Editor, content marketer, product manager and writer with 12+ years of experience in the startup, design and tech digital media industries.

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              Last Updated on July 17, 2019

              The Science of Setting Goals (And How It Affects Your Brain)

              The Science of Setting Goals (And How It Affects Your Brain)

              What happens in our heads when we set goals?

              Apparently a lot more than you’d think.

              Goal setting isn’t quite so simple as deciding on the things you’d like to accomplish and working towards them.

              According to the research of psychologists, neurologists, and other scientists, setting a goal invests ourselves into the target as if we’d already accomplished it. That is, by setting something as a goal, however small or large, however near or far in the future, a part of our brain believes that desired outcome is an essential part of who we are – setting up the conditions that drive us to work towards the goals to fulfill the brain’s self-image.

              Apparently, the brain cannot distinguish between things we want and things we have. Neurologically, then, our brains treat the failure to achieve our goal the same way as it treats the loss of a valued possession. And up until the moment, the goal is achieved, we have failed to achieve it, setting up a constant tension that the brain seeks to resolve.

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              Ideally, this tension is resolved by driving us towards accomplishment. In many cases, though, the brain simply responds to the loss, causing us to feel fear, anxiety, even anguish, depending on the value of the as-yet-unattained goal.

              Love, Loss, Dopamine, and Our Dreams

              The brains functions are carried out by a stew of chemicals called neurotransmitters. You’ve probably heard of serotonin, which plays a key role in our emotional life – most of the effective anti-depressant medications on the market are serotonin reuptake inhibitors, meaning they regulate serotonin levels in the brain leading to more stable moods.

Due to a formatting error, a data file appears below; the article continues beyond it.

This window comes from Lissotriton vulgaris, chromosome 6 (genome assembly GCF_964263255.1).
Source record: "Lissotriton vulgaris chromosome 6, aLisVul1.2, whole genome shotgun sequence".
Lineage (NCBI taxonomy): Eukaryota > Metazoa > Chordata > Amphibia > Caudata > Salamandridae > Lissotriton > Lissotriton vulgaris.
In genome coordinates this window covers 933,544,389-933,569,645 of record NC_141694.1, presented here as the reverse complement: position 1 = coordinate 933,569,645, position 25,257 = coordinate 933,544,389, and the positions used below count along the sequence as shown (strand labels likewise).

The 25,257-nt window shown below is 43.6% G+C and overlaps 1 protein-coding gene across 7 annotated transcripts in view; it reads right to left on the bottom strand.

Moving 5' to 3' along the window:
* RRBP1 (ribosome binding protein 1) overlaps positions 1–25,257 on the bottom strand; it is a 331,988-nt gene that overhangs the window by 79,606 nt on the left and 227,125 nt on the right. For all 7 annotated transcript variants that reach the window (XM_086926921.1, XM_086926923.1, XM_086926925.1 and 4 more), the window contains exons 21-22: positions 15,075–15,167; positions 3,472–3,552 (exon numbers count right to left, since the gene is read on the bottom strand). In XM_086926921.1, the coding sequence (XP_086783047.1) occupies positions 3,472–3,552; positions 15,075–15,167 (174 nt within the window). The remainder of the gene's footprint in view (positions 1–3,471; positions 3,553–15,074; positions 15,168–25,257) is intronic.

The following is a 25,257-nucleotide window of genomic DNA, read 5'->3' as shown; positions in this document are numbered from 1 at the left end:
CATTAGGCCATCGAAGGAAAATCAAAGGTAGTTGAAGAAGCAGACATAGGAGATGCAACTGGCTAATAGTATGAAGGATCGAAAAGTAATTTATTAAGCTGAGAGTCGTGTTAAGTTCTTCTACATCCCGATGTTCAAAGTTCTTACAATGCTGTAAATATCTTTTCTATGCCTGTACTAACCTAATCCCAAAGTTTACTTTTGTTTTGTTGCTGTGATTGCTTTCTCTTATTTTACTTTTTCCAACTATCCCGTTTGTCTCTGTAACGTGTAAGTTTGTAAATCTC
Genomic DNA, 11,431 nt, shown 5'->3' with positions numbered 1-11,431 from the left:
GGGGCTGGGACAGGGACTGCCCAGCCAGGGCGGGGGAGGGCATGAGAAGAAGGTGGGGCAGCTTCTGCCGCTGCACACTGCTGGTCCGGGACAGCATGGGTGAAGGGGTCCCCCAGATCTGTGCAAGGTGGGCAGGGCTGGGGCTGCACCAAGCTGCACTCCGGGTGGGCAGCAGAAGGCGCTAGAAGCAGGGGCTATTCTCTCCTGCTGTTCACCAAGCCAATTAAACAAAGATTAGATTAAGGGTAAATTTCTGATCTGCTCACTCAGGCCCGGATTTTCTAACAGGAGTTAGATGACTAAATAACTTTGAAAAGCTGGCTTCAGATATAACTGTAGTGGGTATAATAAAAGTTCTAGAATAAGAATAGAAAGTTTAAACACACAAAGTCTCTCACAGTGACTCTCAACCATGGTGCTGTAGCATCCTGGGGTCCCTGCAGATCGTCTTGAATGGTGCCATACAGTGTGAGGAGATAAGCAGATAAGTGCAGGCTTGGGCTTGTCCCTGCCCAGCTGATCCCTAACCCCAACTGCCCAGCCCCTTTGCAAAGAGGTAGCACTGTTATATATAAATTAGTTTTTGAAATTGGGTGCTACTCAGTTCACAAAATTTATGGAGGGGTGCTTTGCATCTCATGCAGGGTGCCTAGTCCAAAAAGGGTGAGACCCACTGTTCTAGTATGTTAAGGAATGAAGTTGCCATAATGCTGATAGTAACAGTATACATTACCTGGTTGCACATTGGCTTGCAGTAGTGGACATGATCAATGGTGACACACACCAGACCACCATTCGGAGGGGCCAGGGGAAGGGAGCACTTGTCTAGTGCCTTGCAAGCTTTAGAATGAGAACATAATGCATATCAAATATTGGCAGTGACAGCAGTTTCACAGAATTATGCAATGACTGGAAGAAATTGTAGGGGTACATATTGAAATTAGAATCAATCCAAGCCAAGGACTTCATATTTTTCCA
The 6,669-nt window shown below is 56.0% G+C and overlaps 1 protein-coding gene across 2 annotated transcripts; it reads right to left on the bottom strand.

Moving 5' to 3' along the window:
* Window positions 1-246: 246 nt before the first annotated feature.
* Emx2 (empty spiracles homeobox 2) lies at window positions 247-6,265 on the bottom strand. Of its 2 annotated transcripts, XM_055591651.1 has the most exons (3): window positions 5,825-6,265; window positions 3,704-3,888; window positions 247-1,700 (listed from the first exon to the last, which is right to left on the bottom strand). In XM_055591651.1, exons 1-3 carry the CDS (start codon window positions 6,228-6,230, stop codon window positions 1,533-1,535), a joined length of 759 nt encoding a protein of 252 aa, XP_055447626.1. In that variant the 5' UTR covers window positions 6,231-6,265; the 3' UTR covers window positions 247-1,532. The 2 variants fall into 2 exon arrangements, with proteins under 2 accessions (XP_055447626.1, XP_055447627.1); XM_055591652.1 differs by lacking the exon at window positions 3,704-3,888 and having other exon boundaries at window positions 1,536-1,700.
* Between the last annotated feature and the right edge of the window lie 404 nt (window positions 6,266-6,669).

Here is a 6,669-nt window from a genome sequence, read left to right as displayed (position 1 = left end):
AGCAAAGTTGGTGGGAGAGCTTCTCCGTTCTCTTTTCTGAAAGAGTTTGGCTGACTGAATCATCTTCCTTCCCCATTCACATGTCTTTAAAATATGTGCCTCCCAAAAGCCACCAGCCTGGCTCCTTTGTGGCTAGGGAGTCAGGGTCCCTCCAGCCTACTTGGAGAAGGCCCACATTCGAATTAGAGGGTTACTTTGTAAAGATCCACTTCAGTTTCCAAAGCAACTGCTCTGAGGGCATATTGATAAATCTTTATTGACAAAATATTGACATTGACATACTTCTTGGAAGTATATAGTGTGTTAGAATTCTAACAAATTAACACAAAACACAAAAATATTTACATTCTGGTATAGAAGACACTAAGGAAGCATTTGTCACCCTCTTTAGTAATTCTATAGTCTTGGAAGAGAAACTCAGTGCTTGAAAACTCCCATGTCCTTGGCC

Somewhat less well-known is another neurotransmitter, dopamine. Among other things, dopamine acts as a motivator, creating a sensation of pleasure when the brain is stimulated by achievement. Dopamine is also involved in maintaining attention – some forms of ADHD are linked to irregular responses to dopamine.[1]

              So dopamine plays a key role in keeping us focused on our goals and motivating us to attain them, rewarding our attention and achievement by elevating our mood. That is, we feel good when we work towards our goals.

              Dopamine is related to wanting – to desire. The attainment of the object of our desire releases dopamine into our brains and we feel good. Conversely, the frustration of our desires starves us of dopamine, causing anxiety and fear.

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              One of the greatest desires is romantic love – the long-lasting, “till death do us part” kind. It’s no surprise, then, that romantic love is sustained, at least in part, through the constant flow of dopamine released in the presence – real or imagined – of our true love. Loss of romantic love cuts off that supply of dopamine, which is why it feels like you’re dying – your brain responds by triggering all sorts of anxiety-related responses.